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The Bohemian Rhapsody of Burgas during Socialism

Photo: hotelprimoretz.bg

Only in the port of Burgas

life fills me with admiration!

Thus Bulgarian poet Hristo Fotev began his poem Port (1969). He was one of the most inspiring poets of recent Bulgarian history and an emblematic personality of his native Burgas. Together with a number of writers, intellectuals and artists, he was part of the Burgas bohemian circles, for which at the end of the 20th century the Black Sea port city became known as "the city of poets, artists, actors and musicians".The magic of this Burgas bohemian rhapsody took place in certain establishments, which were their "creative laboratories" where they could freely discuss their innovative ideas, beyond clichés and social norms, journalist Mariana Parvanova tells Radio Bulgaria.

For years she has been collecting bits and pieces of history from that time through the stories of participants and witnesses. The result of her work is the book "Bohemian Places of Burgas during Socialism".

"In the 1950s to the 1980s Burgas was not a very big city. And yet, based on people's stories and written testimonies, I counted about 20 iconic restaurants, of which about six are still open today, like the "Sea Casino", the "Primoretz" Hotel, the "Zlatna kotva" (Golden Anchor) Restaurant, famous for its sea delicacies, the "Roza" (Roze)Pastry Shop.

Unfortunately, there are almost no written accounts of what life was like in these places. It was a parallel life, where one could talk more freely and share one’s brilliant unconventional ideas. This part of Bulgaria's cultural life at that time unfortunately did not make it into the press. The stories exist only in the memories of some of the people who were direct witnesses and participants of these events and their accounts are my main sources of information."

The wide open sea and the port of Burgas, the largest port in Bulgaria, prove to be a passable barrier to the European spirit and world ideas. "The cultural life of Europe quickly reaches Burgas through the ships, the voyages of the sailors and the intellectuals", says Mariana Parvanova. Another factor is the city's ethnically diverse population, including a large Armenian and Greek colony.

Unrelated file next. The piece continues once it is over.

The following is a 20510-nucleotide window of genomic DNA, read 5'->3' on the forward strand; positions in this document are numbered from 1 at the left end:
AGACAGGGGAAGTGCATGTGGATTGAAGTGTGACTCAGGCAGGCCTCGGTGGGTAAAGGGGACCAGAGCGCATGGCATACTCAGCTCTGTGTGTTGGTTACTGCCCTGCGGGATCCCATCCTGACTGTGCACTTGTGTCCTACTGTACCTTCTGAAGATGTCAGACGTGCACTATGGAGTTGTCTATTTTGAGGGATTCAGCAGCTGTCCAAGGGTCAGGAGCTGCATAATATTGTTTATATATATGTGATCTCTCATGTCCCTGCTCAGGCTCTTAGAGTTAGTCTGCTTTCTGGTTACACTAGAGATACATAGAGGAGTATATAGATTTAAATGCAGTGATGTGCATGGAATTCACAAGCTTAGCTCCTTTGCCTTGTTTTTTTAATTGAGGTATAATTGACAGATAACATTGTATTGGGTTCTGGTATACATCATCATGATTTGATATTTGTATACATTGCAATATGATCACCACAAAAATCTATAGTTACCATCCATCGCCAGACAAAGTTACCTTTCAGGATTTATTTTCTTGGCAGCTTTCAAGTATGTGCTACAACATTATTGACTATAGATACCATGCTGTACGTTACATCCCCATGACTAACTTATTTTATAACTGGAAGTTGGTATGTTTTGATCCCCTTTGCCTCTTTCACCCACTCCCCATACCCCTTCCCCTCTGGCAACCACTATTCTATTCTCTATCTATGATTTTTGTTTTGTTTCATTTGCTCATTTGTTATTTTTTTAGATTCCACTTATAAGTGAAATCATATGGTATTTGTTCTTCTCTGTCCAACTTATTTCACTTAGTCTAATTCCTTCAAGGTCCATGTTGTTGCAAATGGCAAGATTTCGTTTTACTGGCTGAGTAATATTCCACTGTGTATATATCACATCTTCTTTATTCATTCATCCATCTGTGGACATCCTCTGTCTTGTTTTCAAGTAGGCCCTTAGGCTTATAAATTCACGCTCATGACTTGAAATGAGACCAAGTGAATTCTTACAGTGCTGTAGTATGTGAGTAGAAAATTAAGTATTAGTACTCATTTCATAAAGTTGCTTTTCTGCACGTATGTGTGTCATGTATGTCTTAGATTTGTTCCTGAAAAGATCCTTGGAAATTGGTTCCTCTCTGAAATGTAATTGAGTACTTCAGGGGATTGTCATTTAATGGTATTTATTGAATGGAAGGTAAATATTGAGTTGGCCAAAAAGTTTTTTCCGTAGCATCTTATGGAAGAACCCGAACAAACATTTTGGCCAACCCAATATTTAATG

"During socialism Burgas was a place where you could buy, for example, music by The Beatles, modern rock. And only later did this forbidden music go inland."

This free contact with the outside world turned out to be especially important for the artists who were the core of any Bohemian community. They had information about the new art movements and artists and were very much influenced by them, the journalist explains.

And despite the standards of so-called Socialist Realism that were imposed in these years, they managed to break new ground in art. This busy life outside the home shows how vibrant and united the city was - fertile ground for the emergence of an open and ready to embrace novelty audience, admits Mariana Parvanova. In support of her words, the journalist reminds us of the proverbial quartet of theatre directors who had all started working at the Burgas State Theatre "Adriana Budevska" in 1957. 

Thanks to the fledgling theatre directors Venelin (Vili) Tsankov, Metodi Andonov, Yulia Ognyanova and Leon Daniel, for the first time in Bulgaria the Burgas theatre dared to stage a play by the German playwright Bertolt Brecht, something unheard of before.

What is Burgas like today?

"Architecturally, Burgas has preserved to some extent its appearance from that time, but I think it has lost some of its artistic charm and uniqueness. However, I believe that today everyone who comes to the city feels the friendly and intimate atmosphere which everyone has been talking about since the middle of the last century. And this is the big difference of Burgas from Varna, which is a much harsher, much more austere, more formal, if I can call it that, city.

And this spirit of Burgas, which has been preserved to this day, is the precious thing about this city."

Editing: Elena Karkalanova, Veneta Nikolova

English version: Elizabeth Radkova

Photos: hotelprimoretz.bg, burgas.bg, BNR Burgas, znaci-bg.com

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